At the end, I asked her what she thought of the day. She said, “Momma, I’m tired…but it sure was beautiful!”

It surely was!

takes her job seriously

Children, Family

Toothless is My Name

toothlessShow of hands of everyone who loves the tooth-pulling stage of childhood. No one? Yeah, me either. I’m a giant weenie about wiggly teeth. I want no part of the dangling, wiggly, baby tooth holding on for dear life. Yet somehow, I managed to have children who love loose teeth! Of our three kids, two are in the “tooth falling out” stage and those suckers fell out like popcorn! I had kids walking around essentially toothless! [Note: this post may contain affiliate links. If you choose to buy a product using the link, the cost to you doesn’t increase but your purchase helps us fund this blog so we thank you!]

So recently we found ourselves once again with a freshly lost tooth. Boy child has just pulled out his last (for awhile) baby tooth. Tooth-pulling in our family is a big event. There is not the slightest bit of apprehension…only growing excitement as the tooth becomes more and more loose. Because that means a visit from the Tooth Fairy!!

Upon losing his tooth, boy child put it in the special cup and put the cup at his spot at the kitchen table (our designated landing strip for the Tooth Fairy). Now, let me say that when the kids first started losing teeth, I went all out. Matching envelope and personalized note card from a uniquely named Tooth Fairy…what in tarnation was I thinking?? Yes, let’s add work to a task I’m half likely to forget to accomplish as it is. So…over time, the Tooth Fairy has become less personal but at least she pays out consistently. The kids don’t seem to mind.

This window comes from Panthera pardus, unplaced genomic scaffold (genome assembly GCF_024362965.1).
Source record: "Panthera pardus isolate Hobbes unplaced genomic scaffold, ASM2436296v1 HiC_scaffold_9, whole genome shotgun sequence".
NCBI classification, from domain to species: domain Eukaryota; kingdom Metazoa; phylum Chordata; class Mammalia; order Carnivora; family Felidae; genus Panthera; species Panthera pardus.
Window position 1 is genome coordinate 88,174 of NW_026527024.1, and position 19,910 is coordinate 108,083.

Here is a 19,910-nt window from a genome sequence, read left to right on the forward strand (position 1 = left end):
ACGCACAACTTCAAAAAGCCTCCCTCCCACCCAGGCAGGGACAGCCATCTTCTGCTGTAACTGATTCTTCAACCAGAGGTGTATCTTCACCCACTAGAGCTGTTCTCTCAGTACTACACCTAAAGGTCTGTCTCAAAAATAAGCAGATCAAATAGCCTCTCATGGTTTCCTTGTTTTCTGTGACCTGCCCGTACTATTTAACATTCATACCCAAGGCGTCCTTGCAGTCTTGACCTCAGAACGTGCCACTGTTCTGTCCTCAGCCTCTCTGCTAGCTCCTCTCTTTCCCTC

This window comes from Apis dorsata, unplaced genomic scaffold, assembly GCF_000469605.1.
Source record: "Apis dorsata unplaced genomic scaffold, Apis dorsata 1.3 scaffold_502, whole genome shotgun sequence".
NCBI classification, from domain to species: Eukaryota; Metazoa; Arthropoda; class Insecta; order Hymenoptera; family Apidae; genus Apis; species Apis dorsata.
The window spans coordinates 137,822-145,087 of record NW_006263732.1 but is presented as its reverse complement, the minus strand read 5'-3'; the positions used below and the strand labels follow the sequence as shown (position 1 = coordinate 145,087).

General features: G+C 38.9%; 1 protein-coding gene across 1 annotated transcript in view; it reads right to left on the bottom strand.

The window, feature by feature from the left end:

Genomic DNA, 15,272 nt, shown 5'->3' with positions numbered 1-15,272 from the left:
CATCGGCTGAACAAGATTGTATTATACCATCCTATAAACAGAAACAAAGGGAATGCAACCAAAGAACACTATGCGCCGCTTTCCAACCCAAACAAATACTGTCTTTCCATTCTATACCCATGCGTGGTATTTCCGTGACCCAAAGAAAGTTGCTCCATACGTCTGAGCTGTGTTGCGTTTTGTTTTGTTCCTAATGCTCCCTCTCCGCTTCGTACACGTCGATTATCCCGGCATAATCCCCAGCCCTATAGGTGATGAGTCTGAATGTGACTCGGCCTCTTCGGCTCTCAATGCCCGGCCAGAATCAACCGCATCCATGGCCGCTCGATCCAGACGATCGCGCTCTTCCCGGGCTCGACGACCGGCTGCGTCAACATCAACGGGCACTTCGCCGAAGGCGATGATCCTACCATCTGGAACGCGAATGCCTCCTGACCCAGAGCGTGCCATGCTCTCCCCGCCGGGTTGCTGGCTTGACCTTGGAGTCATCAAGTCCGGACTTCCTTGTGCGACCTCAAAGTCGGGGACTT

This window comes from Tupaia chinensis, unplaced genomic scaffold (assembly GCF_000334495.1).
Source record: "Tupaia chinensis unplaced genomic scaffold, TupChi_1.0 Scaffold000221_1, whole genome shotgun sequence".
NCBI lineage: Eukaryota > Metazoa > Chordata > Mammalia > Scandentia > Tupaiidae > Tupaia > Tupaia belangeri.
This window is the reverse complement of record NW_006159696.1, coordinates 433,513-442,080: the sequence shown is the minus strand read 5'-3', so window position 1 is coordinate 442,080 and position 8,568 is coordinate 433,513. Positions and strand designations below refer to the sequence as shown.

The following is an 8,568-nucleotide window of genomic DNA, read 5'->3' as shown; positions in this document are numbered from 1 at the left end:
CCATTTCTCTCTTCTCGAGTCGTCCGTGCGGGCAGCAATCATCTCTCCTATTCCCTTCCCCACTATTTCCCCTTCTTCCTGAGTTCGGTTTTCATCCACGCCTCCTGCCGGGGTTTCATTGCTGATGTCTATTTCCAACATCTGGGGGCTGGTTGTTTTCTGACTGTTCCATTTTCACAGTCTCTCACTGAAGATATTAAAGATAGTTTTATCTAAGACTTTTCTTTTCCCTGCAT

Except with boy child, we keep forgetting to make sure the Tooth Fairy visits! I don’t know what the mental block is…we set a reminder on our phones to remember to exchange the tooth for money but dang it if we don’t forget and that poor boy comes downstairs to find his tooth right where he left it. 

Crap.

toothlessOf course, we immediately spot the “problem” with the Tooth Fairy. “Buddy, you didn’t put the cup at the table!” or as with the most recent excuse for being horrible parents, “you forgot to write the Tooth Fairy a letter!” I know, we are horrible for putting our failure on his lack of being able to follow very explicit and apparently unbendable rules of how to submit a tooth to the Tooth Fairy. 

But he doesn’t seem upset by his blunders and willingly accepts that his mistake caused her delay. I think girl child is on to us but she doesn’t say anything. She’s not dumb…she knows being quiet keeps the money coming.

So last night, boy child wrote out his letter. He drew a special dragon (pretty good, if you ask me!), drew a “picher” of himself and drew a box for his Tooth Fairy to put his/ her name. He placed his tooth properly on top of the letter and set it at his place at the table in just the right spot. Everything looked perfect. There’s no way she won’t leave him money now! So off to bed he goes. 

I kid you not, we nearly forgot to exchange that stinkin’ tooth!! But, thankfully, we remembered at the last minute. I feel like we’ve created a non-personal Tooth Fairy experience for boy child after we went through so much with girl child’s Tooth Fairy. We had even given her a special fairy name, beautiful stationary and subsequent visit glitter to mark where she had trod during the night. So, since this was boy child’s last tooth for a while and he has developed a recent love for all things dragon (from the movie, How to Train Your Dragon…awesome movie, by the way!), I made a special note from his viking Tooth fairy- Bicuspid the Great (since he asked for his Tooth Fairy’s name). And not just any letter…one that was uniquely special since boy child appreciates these kind of surprises:

toothless

For those who do not read backwards (a truly unique skill I am fluent in from a very young age!), it says, “I have the proof that you lost a tooth! Brush everyday and you’ll be on your way. To no longer be TOOTHLESS!” 

He loved it!